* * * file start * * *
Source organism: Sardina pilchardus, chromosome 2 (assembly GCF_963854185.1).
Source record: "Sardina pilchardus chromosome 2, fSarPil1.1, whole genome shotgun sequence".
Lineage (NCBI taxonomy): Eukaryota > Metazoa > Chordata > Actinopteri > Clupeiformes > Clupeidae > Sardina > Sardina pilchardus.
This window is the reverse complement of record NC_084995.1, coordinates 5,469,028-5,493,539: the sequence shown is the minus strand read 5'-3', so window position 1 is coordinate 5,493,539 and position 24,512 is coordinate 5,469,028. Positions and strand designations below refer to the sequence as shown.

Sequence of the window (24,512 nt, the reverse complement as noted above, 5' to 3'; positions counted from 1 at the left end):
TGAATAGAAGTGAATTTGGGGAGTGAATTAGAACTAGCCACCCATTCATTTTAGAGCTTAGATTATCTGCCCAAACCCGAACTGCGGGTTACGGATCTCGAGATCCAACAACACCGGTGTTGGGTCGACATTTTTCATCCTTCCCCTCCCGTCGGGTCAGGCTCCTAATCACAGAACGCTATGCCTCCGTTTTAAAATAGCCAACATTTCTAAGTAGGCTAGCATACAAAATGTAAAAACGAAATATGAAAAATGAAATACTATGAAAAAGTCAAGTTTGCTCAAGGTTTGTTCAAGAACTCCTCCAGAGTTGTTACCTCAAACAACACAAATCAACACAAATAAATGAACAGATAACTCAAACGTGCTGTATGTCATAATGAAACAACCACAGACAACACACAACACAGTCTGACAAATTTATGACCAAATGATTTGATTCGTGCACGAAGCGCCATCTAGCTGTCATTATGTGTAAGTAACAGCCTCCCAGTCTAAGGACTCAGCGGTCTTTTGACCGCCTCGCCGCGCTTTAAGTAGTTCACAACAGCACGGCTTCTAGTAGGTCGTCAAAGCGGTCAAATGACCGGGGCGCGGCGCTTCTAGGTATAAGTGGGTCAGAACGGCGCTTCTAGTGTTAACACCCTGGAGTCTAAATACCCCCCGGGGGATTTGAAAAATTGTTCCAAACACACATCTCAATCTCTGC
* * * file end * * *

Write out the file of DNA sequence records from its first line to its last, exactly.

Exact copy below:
Source organism: Sardina pilchardus, chromosome 2 (assembly GCF_963854185.1).
Source record: "Sardina pilchardus chromosome 2, fSarPil1.1, whole genome shotgun sequence".
Lineage (NCBI taxonomy): Eukaryota > Metazoa > Chordata > Actinopteri > Clupeiformes > Clupeidae > Sardina > Sardina pilchardus.
This window is the reverse complement of record NC_084995.1, coordinates 5,469,028-5,493,539: the sequence shown is the minus strand read 5'-3', so window position 1 is coordinate 5,493,539 and position 24,512 is coordinate 5,469,028. Positions and strand designations below refer to the sequence as shown.

Sequence of the window (24,512 nt, the reverse complement as noted above, 5' to 3'; positions counted from 1 at the left end):
TGAATAGAAGTGAATTTGGGGAGTGAATTAGAACTAGCCACCCATTCATTTTAGAGCTTAGATTATCTGCCCAAACCCGAACTGCGGGTTACGGATCTCGAGATCCAACAACACCGGTGTTGGGTCGACATTTTTCATCCTTCCCCTCCCGTCGGGTCAGGCTCCTAATCACAGAACGCTATGCCTCCGTTTTAAAATAGCCAACATTTCTAAGTAGGCTAGCATACAAAATGTAAAAACGAAATATGAAAAATGAAATACTATGAAAAAGTCAAGTTTGCTCAAGGTTTGTTCAAGAACTCCTCCAGAGTTGTTACCTCAAACAACACAAATCAACACAAATAAATGAACAGATAACTCAAACGTGCTGTATGTCATAATGAAACAACCACAGACAACACACAACACAGTCTGACAAATTTATGACCAAATGATTTGATTCGTGCACGAAGCGCCATCTAGCTGTCATTATGTGTAAGTAACAGCCTCCCAGTCTAAGGACTCAGCGGTCTTTTGACCGCCTCGCCGCGCTTTAAGTAGTTCACAACAGCACGGCTTCTAGTAGGTCGTCAAAGCGGTCAAATGACCGGGGCGCGGCGCTTCTAGGTATAAGTGGGTCAGAACGGCGCTTCTAGTGTTAACACCCTGGAGTCTAAATACCCCCCGGGGGATTTGAAAAATTGTTCCAAACACACATCTCAATCTCTGC